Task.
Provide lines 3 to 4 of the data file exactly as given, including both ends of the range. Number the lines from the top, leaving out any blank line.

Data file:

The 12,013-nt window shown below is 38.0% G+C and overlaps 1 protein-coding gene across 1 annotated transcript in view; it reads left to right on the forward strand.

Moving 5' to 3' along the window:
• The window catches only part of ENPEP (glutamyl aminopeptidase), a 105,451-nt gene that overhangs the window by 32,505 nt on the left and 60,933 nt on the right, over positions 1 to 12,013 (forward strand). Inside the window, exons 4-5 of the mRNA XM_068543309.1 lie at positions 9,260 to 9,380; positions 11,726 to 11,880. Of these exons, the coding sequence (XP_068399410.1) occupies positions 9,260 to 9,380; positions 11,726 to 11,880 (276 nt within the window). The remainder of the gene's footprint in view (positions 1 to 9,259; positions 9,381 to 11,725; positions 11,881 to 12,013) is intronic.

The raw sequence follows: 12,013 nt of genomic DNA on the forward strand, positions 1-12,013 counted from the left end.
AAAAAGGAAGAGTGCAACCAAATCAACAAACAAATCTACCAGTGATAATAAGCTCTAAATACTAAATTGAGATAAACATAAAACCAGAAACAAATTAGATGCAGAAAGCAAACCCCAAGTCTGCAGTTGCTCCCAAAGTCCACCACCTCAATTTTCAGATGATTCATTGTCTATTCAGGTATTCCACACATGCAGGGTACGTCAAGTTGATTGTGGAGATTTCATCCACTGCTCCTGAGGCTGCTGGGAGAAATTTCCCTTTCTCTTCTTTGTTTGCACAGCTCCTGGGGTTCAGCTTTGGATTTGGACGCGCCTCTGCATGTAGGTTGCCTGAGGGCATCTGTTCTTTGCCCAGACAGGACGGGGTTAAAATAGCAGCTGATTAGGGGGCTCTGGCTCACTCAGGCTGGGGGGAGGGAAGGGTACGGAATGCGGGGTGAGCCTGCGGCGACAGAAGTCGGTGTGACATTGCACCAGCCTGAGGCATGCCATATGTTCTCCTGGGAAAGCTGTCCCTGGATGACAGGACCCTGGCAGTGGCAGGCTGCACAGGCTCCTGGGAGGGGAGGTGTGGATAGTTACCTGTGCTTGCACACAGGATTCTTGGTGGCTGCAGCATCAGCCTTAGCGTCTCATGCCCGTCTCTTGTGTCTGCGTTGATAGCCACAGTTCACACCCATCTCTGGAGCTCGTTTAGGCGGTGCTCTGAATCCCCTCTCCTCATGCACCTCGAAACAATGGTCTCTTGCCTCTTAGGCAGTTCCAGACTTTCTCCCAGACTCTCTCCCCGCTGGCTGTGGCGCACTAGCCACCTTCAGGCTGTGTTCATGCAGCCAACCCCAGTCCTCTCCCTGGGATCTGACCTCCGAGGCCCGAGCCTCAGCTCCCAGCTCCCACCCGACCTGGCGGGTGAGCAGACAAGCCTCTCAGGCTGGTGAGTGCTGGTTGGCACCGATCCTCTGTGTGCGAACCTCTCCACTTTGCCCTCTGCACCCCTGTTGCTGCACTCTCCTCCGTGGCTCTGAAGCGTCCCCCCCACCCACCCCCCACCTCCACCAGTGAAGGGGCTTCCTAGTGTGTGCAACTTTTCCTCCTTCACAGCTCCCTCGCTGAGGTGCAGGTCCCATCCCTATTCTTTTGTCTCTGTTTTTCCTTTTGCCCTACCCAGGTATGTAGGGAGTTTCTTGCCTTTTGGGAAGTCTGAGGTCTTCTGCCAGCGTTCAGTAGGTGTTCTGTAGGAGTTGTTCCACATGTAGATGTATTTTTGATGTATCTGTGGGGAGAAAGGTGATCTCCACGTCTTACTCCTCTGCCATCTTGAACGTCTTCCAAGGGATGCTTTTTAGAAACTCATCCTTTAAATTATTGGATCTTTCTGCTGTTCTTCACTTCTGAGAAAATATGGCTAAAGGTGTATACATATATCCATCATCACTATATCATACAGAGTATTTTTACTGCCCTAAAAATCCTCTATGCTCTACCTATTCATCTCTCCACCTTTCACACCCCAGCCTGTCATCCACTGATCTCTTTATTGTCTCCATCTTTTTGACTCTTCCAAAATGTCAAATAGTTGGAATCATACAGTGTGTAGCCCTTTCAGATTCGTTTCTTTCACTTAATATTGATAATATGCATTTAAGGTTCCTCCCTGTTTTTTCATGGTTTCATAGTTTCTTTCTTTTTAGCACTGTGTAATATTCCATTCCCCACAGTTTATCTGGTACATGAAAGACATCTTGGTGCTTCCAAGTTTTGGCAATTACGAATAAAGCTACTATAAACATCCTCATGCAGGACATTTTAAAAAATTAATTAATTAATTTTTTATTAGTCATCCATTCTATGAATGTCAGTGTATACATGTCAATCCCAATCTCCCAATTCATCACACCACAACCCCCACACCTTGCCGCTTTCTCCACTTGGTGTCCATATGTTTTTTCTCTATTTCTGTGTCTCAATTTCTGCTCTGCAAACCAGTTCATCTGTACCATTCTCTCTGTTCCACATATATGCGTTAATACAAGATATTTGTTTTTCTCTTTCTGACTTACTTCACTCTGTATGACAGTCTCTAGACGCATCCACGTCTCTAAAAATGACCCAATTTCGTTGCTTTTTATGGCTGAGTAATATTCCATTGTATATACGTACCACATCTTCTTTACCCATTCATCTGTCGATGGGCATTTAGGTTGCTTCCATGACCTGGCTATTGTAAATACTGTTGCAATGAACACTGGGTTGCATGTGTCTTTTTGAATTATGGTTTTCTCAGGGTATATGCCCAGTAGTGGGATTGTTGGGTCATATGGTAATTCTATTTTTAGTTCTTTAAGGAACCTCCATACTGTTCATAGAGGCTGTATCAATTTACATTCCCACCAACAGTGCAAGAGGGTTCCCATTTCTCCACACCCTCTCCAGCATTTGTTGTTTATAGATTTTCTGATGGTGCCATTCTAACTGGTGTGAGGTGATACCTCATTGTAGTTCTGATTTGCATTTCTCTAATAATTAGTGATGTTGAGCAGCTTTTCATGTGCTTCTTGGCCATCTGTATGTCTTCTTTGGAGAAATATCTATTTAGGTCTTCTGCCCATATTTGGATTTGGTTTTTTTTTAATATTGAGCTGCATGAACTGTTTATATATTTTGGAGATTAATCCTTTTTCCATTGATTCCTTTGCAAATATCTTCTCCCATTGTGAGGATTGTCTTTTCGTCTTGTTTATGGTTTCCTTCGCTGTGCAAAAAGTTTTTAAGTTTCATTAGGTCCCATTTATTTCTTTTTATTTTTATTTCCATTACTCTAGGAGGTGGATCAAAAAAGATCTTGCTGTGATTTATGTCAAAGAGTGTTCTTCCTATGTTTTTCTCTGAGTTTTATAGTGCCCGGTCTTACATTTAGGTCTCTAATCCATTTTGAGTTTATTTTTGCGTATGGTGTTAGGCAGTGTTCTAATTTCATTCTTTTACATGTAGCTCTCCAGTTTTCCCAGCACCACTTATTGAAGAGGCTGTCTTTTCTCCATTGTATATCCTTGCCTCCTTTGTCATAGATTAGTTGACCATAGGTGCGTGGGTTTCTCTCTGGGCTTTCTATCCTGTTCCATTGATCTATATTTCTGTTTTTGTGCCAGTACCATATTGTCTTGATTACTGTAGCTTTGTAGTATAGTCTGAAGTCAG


• The window catches only part of ENPEP (glutamyl aminopeptidase), a 105,451-nt gene that overhangs the window by 32,505 nt on the left and 60,933 nt on the right, over positions 1 to 12,013 (forward strand). Inside the window, exons 4-5 of the mRNA XM_068543309.1 lie at positions 9,260 to 9,380; positions 11,726 to 11,880. Of these exons, the coding sequence (XP_068399410.1) occupies positions 9,260 to 9,380; positions 11,726 to 11,880 (276 nt within the window). The remainder of the gene's footprint in view (positions 1 to 9,259; positions 9,381 to 11,725; positions 11,881 to 12,013) is intronic.

The raw sequence follows: 12,013 nt of genomic DNA on the forward strand, positions 1-12,013 counted from the left end.